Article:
And that brings us to a point made by another SCBA blogger, Bill Rice, who is taking other SCBA bloggers to task, asking them to reconsider their beliefs that the current riots in France are religious in nature.

Dawn’s Early Light has taken the position the French riots are largely a result of French domestic policies which have contributed to a long-term high unemployment rate [Prior DEL posts here and here]. While religion is a portion of the issue of the riots, it is, in DEL’s opinion, a small one at this point, though the news stories like to phrase it with religious overtones.
(…)
Dawn’s Early Light’s position is that it is not likely because I hold the position it is a fundamental problem with France’s economic structure, and while the issue could morph into a religious uprising, it is not its genesis. (…)

Another SCBA blogger, John Gillmartin, disagrees. I’m finding myself caught somewhere in the middle. Looking back to ’92, although the not-guilty verdict in the King beating trial was the spark that set LA ablaze, something else fanned the flames and fueled the fires. Poverty and unemployment are trotted out by liberals as root causes of discontent leading to violence, but that begs the question, why don’t all poor and disadvantaged peoples rise up and smite those that they perceive as the haves? What else was going on in Los Angeles, and is going on in France?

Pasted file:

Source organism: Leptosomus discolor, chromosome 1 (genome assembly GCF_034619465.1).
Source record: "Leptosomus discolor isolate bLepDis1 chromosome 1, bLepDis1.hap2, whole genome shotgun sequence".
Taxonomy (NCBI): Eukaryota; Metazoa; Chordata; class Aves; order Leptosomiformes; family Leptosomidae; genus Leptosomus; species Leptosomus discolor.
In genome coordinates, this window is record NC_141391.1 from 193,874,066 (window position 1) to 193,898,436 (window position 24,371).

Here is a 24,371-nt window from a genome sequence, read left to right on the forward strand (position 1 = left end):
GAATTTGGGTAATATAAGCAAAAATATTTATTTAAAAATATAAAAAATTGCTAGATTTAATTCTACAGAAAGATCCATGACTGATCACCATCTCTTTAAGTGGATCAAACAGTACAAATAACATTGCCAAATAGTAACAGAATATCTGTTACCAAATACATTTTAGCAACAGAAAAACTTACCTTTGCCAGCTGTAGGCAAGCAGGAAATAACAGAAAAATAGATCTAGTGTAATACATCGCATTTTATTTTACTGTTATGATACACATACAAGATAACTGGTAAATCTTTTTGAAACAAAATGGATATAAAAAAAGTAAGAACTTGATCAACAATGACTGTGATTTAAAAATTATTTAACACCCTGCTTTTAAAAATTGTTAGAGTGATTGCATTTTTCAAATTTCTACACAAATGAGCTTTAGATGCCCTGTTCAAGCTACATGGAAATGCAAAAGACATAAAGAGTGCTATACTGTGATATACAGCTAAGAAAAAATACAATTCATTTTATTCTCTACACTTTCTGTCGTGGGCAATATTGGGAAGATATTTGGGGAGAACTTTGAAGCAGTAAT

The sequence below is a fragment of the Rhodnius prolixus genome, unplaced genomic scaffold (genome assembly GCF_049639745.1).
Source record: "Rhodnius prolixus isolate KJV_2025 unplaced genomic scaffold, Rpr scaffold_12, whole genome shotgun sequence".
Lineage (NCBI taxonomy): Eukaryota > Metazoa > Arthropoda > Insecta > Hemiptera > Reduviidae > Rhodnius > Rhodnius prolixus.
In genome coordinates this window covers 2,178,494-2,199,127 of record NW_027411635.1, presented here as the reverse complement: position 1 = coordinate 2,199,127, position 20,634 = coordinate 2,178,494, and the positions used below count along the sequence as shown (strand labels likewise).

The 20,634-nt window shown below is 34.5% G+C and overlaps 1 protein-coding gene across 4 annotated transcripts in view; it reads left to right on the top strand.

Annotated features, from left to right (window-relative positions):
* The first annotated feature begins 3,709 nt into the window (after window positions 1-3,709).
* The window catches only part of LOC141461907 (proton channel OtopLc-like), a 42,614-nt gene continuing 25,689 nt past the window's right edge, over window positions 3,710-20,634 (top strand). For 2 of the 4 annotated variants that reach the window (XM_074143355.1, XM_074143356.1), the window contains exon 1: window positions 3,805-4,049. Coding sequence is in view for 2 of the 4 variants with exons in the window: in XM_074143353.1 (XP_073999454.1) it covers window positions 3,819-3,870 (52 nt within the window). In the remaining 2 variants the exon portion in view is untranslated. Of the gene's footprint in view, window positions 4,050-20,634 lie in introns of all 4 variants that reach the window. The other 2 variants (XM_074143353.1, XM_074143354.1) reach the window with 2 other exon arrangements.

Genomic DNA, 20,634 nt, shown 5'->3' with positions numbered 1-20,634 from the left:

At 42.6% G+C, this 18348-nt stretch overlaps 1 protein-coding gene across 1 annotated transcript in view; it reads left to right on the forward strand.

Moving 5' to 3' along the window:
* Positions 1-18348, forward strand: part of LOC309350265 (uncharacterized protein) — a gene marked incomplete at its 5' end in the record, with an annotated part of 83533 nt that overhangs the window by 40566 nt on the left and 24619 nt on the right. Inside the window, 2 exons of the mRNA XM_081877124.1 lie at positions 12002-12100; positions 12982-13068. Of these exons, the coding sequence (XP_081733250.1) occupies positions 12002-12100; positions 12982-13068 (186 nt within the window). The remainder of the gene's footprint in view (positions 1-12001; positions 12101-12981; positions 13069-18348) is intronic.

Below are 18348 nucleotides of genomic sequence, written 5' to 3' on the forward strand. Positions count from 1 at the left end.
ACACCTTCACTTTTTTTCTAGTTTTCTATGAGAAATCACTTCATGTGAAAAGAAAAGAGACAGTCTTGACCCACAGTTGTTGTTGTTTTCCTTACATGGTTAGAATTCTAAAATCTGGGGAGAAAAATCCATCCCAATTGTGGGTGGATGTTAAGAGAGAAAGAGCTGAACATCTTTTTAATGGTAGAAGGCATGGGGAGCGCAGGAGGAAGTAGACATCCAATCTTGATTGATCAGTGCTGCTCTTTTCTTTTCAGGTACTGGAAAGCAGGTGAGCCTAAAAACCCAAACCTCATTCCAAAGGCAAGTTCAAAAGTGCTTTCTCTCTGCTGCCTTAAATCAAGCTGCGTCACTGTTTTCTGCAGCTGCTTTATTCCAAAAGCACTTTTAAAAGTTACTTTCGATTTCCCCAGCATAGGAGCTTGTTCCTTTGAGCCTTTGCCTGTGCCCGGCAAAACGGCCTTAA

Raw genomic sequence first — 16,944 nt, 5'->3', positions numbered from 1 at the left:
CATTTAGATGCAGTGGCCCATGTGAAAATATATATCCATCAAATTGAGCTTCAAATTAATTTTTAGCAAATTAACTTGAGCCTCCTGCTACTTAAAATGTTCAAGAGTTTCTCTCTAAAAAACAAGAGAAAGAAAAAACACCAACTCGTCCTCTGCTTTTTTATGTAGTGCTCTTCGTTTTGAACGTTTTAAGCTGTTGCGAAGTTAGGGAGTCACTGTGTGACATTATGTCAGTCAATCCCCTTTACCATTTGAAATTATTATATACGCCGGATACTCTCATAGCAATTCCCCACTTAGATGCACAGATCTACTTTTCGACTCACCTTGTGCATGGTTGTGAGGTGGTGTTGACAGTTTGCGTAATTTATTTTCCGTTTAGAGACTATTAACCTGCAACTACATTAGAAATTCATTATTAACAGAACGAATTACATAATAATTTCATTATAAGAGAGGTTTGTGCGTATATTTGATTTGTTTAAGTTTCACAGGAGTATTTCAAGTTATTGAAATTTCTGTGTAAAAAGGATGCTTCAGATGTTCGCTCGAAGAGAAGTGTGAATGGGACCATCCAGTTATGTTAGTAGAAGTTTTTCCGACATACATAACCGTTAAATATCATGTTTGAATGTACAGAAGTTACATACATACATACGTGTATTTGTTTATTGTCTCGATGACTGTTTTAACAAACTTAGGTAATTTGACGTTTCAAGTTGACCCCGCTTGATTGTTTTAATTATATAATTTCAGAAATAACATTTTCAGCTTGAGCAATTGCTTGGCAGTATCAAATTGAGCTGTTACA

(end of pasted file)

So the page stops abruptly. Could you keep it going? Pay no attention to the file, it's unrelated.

Well, two things come to mind. First, in both cases the authorities pretty much just let things happen. Only after several days of burning and looting, after the initial energy was drained, did the LAPD go in and establish order, but all over SoCal there were curfews. Santa Monica was a ghost town from dusk ’til dawn. The National Guard had to be called out as well. After 12 days and nights in France, they are finally establishing curfews? Kinda makes you wonder, what’s the big rush?

Second, media coverage. We saw the LA riot live, via copter-cam, and so did those that then came out and joined the fun. Looters grinned like idiots at news cameras as they jumped out of shop windows with TVs and boom boxes. In France, there have been 12-nights of news coverage of Paris and other cities on fire, live, in real time. It’s Max Headroom become reality to the max! Poor, disaffected French-Muslim youth love to see themselves on TV, rampaging and burning, just like our poor, disaffected black youth did in LA. So maybe Bill Rice is correct in his analysis.

But, and it’s a big but, we were lucky here in ’92, as there was not an organized Al Qaeda, at least not embedded in the U.S. enough to take advantage of the situation. That’s not true in Europe today. Which puts France firmly skewered on the horns of a nasty dilemma. Do they redefine what it means to be French? Or, do they try to beat down this social/ethnic/religious threat to their stability and security? It could be far too late for option number-one, and option number-two will surely bring Al Qaeda and the French Muslims that have been terror-trained in the Middle East in with a vengeance.

Not going to be much fun being French for awhile. Guess we’ll just wait and see how this all turns out. “Viva’ La’ France” (db)